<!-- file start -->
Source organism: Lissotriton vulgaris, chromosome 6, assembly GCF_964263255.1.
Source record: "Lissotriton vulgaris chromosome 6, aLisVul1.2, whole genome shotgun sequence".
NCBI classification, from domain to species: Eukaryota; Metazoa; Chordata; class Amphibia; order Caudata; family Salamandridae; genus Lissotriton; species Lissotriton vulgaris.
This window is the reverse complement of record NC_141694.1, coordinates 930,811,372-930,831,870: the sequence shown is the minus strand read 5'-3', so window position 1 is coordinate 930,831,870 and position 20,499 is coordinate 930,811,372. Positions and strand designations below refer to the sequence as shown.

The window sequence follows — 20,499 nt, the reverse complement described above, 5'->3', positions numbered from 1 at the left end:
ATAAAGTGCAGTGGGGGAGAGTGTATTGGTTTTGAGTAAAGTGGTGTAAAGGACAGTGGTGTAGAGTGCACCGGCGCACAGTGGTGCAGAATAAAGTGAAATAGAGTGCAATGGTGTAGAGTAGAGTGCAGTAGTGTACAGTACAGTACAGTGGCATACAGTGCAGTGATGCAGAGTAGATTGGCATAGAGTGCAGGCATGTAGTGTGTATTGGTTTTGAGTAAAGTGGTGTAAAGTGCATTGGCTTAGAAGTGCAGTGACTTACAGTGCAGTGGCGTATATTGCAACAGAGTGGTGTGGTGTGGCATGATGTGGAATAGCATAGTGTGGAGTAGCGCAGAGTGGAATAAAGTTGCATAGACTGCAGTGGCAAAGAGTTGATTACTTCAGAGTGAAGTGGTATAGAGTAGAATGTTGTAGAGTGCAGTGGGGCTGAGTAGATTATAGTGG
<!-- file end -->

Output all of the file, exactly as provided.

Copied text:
Source organism: Lissotriton vulgaris, chromosome 6, assembly GCF_964263255.1.
Source record: "Lissotriton vulgaris chromosome 6, aLisVul1.2, whole genome shotgun sequence".
NCBI classification, from domain to species: Eukaryota; Metazoa; Chordata; class Amphibia; order Caudata; family Salamandridae; genus Lissotriton; species Lissotriton vulgaris.
This window is the reverse complement of record NC_141694.1, coordinates 930,811,372-930,831,870: the sequence shown is the minus strand read 5'-3', so window position 1 is coordinate 930,831,870 and position 20,499 is coordinate 930,811,372. Positions and strand designations below refer to the sequence as shown.

The window sequence follows — 20,499 nt, the reverse complement described above, 5'->3', positions numbered from 1 at the left end:
ATAAAGTGCAGTGGGGGAGAGTGTATTGGTTTTGAGTAAAGTGGTGTAAAGGACAGTGGTGTAGAGTGCACCGGCGCACAGTGGTGCAGAATAAAGTGAAATAGAGTGCAATGGTGTAGAGTAGAGTGCAGTAGTGTACAGTACAGTACAGTGGCATACAGTGCAGTGATGCAGAGTAGATTGGCATAGAGTGCAGGCATGTAGTGTGTATTGGTTTTGAGTAAAGTGGTGTAAAGTGCATTGGCTTAGAAGTGCAGTGACTTACAGTGCAGTGGCGTATATTGCAACAGAGTGGTGTGGTGTGGCATGATGTGGAATAGCATAGTGTGGAGTAGCGCAGAGTGGAATAAAGTTGCATAGACTGCAGTGGCAAAGAGTTGATTACTTCAGAGTGAAGTGGTATAGAGTAGAATGTTGTAGAGTGCAGTGGGGCTGAGTAGATTATAGTGG